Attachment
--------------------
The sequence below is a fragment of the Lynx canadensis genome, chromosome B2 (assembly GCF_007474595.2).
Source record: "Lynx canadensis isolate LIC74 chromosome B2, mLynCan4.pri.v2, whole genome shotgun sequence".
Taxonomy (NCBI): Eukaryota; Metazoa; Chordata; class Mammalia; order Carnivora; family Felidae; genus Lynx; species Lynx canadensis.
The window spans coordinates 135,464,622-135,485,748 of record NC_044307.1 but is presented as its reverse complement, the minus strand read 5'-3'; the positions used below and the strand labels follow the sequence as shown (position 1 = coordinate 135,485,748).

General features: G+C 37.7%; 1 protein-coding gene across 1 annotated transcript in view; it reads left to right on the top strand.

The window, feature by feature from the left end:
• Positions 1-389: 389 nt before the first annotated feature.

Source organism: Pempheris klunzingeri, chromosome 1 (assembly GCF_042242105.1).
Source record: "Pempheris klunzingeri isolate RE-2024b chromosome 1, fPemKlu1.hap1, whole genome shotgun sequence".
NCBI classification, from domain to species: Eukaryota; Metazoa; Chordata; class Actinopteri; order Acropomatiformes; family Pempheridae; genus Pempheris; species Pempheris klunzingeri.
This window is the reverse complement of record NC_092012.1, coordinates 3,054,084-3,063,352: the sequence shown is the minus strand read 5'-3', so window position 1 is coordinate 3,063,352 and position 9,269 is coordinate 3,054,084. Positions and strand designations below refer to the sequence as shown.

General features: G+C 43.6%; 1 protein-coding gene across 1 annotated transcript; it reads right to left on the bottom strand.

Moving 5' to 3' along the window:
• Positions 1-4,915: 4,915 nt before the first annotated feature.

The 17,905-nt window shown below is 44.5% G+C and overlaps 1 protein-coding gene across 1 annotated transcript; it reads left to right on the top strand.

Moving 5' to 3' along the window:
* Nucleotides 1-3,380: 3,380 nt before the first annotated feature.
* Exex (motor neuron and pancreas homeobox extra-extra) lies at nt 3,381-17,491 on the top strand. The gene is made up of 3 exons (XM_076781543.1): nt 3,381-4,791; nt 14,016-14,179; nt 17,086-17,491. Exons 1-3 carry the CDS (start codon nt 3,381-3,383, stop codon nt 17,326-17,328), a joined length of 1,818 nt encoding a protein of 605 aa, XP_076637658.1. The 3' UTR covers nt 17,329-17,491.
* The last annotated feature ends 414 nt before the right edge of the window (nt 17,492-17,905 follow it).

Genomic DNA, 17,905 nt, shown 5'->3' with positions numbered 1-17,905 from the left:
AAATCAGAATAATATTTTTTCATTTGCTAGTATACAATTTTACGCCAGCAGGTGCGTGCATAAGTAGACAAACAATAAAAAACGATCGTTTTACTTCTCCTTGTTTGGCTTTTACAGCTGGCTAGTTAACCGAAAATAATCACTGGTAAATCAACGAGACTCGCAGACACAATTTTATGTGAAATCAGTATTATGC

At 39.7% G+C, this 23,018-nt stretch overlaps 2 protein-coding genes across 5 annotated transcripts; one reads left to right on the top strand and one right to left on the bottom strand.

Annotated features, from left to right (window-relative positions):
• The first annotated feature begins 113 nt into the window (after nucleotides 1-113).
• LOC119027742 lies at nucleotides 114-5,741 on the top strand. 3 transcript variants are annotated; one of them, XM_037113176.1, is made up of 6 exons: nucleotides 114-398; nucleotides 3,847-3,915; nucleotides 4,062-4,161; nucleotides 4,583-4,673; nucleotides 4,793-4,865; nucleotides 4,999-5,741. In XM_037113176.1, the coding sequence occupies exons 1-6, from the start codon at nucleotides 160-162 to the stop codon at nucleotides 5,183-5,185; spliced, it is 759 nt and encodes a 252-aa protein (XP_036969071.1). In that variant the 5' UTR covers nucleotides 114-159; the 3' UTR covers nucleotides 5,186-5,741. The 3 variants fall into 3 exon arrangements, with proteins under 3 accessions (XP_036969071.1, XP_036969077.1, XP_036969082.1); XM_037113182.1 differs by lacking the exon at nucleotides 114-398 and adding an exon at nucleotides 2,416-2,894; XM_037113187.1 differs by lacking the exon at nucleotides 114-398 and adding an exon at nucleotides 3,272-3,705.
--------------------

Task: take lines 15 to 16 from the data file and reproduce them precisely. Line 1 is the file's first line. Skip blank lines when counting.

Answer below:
The 17,905-nt window shown below is 44.5% G+C and overlaps 1 protein-coding gene across 1 annotated transcript; it reads left to right on the top strand.

Moving 5' to 3' along the window: